The country’s aviation regulator, Directorate General of Civil Aviation (DGCA), is in touch with Boeing after the aircraft-maker asked three international airlines to pull back eight of their B787 (Dreamliner) aircraft on discovering manufacturing defects.
Currently, India has 28 operational B787 aircraft (27 with Air India and one with Vistara). Arun Kumar, director-general, DGCA, said, “We are in touch with them, if need be suitable action will be taken (sic).”
As per latest information, the eight Boeing 787 aircraft belonged to Air Canada, United Airlines and Singapore Airlines. In a telephonic conversation with HT, Boeing spokesperson, said, Boeing has identified two distinct manufacturing issues in certain 787 aircraft “(near or towards the tail of the aircraft) body fuselage sections, which, in combination, result in a condition that does not meet our design standards.”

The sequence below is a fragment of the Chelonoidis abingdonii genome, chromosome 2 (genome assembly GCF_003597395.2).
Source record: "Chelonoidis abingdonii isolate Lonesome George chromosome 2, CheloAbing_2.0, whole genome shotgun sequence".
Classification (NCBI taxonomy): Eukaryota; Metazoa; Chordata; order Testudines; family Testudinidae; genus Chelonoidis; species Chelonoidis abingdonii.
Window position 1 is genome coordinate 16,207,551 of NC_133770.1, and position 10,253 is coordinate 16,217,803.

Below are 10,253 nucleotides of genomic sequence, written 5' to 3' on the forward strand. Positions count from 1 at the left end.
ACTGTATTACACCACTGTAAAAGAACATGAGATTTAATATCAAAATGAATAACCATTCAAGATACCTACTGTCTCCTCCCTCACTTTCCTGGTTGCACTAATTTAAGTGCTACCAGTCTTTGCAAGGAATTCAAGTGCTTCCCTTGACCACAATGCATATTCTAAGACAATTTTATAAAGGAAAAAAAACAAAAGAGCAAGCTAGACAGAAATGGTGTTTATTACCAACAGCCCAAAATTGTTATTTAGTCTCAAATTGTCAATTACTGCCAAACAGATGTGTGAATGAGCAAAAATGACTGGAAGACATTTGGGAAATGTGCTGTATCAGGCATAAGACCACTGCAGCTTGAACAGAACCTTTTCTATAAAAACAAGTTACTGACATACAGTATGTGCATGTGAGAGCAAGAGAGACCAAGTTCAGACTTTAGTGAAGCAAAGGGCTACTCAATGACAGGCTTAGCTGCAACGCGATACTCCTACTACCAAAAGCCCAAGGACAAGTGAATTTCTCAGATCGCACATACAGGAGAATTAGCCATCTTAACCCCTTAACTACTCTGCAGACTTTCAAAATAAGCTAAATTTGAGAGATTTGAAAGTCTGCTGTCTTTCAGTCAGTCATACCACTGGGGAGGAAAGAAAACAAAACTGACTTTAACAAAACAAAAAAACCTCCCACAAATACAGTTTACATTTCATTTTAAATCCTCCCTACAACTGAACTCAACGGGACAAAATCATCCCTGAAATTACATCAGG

Sources, however, told HT that no 787 flying for Indian airlines’ will be pulled back for this reason. Former defence pilot and aviation expert Vipul Saxena said the aft fuselage portion – called aft pressure bulkhead – that carries the load of rear passengers is made of lightweight or composite material.
“It (aft fuselage portion) helps an aircraft aerodynamically, and is usually made by third party manufacturers. It is subsequently integrated with the front portion of the fuselage using metallic joints, chemical compounds and sealants to withstand the aerodynamic pressure and stress that an aircraft encounters while flying,” said Saxena. “For the safety of aircraft and passengers, there are periodic checks to ensure that the front portion of the fuselage and aft bulkheads are joined together securely and are intact as an integrated